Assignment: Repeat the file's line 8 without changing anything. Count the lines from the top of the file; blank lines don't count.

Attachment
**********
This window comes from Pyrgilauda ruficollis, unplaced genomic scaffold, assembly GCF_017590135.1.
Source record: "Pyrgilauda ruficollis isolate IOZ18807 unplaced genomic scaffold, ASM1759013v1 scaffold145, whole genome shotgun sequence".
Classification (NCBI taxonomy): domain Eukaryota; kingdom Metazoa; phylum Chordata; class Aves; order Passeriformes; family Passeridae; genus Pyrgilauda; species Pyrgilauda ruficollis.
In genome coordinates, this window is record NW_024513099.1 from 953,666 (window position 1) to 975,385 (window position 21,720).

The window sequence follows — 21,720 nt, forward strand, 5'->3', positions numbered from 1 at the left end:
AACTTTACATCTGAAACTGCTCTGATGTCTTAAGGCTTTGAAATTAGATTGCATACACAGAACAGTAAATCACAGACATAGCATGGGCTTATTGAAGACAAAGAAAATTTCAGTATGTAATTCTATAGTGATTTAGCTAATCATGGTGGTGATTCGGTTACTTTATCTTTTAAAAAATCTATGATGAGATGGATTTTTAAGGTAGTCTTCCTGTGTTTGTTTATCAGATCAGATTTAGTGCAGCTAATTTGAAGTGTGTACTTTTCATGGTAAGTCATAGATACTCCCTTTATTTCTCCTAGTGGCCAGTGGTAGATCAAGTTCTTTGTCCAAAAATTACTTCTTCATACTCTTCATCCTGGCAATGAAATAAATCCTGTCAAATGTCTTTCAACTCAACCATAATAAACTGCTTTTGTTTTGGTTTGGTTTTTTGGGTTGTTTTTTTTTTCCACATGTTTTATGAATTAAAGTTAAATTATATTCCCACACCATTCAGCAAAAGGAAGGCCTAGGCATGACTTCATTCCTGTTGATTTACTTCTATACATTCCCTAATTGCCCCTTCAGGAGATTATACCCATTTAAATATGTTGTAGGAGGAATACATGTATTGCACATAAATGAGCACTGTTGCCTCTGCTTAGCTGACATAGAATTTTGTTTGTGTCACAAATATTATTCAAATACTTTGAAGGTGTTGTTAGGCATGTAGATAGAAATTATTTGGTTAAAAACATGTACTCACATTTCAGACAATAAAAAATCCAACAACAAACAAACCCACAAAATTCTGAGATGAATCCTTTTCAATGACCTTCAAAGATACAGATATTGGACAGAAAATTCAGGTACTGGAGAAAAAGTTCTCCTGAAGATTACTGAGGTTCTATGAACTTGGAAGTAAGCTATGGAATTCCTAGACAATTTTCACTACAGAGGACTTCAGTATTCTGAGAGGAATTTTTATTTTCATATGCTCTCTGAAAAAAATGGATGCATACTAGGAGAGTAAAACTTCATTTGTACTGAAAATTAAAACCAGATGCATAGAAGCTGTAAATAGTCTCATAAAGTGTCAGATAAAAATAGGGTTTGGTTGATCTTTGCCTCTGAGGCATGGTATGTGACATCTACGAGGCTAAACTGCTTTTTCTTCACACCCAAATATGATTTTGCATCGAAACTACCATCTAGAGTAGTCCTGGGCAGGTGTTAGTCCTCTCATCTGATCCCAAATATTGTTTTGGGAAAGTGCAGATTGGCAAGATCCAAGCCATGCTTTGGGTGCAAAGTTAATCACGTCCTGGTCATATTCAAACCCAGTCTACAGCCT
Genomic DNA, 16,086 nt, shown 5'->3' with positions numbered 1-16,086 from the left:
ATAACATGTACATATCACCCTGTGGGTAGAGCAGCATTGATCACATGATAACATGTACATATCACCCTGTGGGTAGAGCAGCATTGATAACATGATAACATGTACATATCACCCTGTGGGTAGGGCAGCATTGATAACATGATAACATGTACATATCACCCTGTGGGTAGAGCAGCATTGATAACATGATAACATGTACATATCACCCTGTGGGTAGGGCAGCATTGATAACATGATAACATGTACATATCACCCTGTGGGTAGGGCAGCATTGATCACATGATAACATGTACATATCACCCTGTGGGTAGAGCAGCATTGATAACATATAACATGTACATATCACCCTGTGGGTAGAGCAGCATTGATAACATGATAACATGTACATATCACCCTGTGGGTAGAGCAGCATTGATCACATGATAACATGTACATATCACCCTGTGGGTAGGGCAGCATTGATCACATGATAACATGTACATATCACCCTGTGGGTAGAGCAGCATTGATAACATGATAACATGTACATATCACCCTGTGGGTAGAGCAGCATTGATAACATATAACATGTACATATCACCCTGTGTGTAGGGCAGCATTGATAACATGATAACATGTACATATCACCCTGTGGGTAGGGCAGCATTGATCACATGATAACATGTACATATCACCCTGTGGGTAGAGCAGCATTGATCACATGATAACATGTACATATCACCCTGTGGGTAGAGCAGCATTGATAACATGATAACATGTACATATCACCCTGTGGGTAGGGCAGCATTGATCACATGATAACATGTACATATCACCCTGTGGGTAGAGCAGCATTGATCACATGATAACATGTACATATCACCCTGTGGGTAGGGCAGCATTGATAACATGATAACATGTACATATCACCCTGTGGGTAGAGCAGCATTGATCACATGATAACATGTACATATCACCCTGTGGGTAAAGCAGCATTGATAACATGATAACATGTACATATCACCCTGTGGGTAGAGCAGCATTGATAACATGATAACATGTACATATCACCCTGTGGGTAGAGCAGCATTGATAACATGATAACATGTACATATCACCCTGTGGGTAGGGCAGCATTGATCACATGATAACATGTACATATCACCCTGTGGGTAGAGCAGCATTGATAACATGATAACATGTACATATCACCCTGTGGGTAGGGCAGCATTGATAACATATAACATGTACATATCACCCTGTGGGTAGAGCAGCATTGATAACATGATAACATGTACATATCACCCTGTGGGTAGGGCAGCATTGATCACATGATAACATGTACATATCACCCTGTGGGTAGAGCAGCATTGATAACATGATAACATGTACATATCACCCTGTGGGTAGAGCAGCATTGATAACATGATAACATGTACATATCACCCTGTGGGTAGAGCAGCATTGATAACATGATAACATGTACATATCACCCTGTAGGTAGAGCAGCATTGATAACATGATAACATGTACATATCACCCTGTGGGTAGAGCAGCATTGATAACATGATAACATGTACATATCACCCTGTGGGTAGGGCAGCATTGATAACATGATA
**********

ATAACATGTACATATCACCCTGTGGGTAGAGCAGCATTGATCACATGATAACATGTACATATCACCCTGTGGGTAGAGCAGCATTGATAACATGATAACATGTACATATCACCCTGTGGGTAGGGCAGCATTGATAACATGATAACATGTACATATCACCCTGTGGGTAGAGCAGCATTGATAACATGATAACATGTACATATCACCCTGTGGGTAGGGCAGCATTGATAACATGATAACATGTACATATCACCCTGTGGGTAGGGCAGCATTGATCACATGATAACATGTACATATCACCCTGTGGGTAGAGCAGCATTGATAACATATAACATGTACATATCACCCTGTGGGTAGAGCAGCATTGATAACATGATAACATGTACATATCACCCTGTGGGTAGAGCAGCATTGATCACATGATAACATGTACATATCACCCTGTGGGTAGGGCAGCATTGATCACATGATAACATGTACATATCACCCTGTGGGTAGAGCAGCATTGATAACATGATAACATGTACATATCACCCTGTGGGTAGAGCAGCATTGATAACATATAACATGTACATATCACCCTGTGTGTAGGGCAGCATTGATAACATGATAACATGTACATATCACCCTGTGGGTAGGGCAGCATTGATCACATGATAACATGTACATATCACCCTGTGGGTAGAGCAGCATTGATCACATGATAACATGTACATATCACCCTGTGGGTAGAGCAGCATTGATAACATGATAACATGTACATATCACCCTGTGGGTAGGGCAGCATTGATCACATGATAACATGTACATATCACCCTGTGGGTAGAGCAGCATTGATCACATGATAACATGTACATATCACCCTGTGGGTAGGGCAGCATTGATAACATGATAACATGTACATATCACCCTGTGGGTAGAGCAGCATTGATCACATGATAACATGTACATATCACCCTGTGGGTAAAGCAGCATTGATAACATGATAACATGTACATATCACCCTGTGGGTAGAGCAGCATTGATAACATGATAACATGTACATATCACCCTGTGGGTAGAGCAGCATTGATAACATGATAACATGTACATATCACCCTGTGGGTAGGGCAGCATTGATCACATGATAACATGTACATATCACCCTGTGGGTAGAGCAGCATTGATAACATGATAACATGTACATATCACCCTGTGGGTAGGGCAGCATTGATAACATATAACATGTACATATCACCCTGTGGGTAGAGCAGCATTGATAACATGATAACATGTACATATCACCCTGTGGGTAGGGCAGCATTGATCACATGATAACATGTACATATCACCCTGTGGGTAGAGCAGCATTGATAACATGATAACATGTACATATCACCCTGTGGGTAGAGCAGCATTGATAACATGATAACATGTACATATCACCCTGTGGGTAGAGCAGCATTGATAACATGATAACATGTACATATCACCCTGTAGGTAGAGCAGCATTGATAACATGATAACATGTACATATCACCCTGTGGGTAGAGCAGCATTGATAACATGATAACATGTACATATCACCCTGTGGGTAGGGCAGCATTGATAACATGATA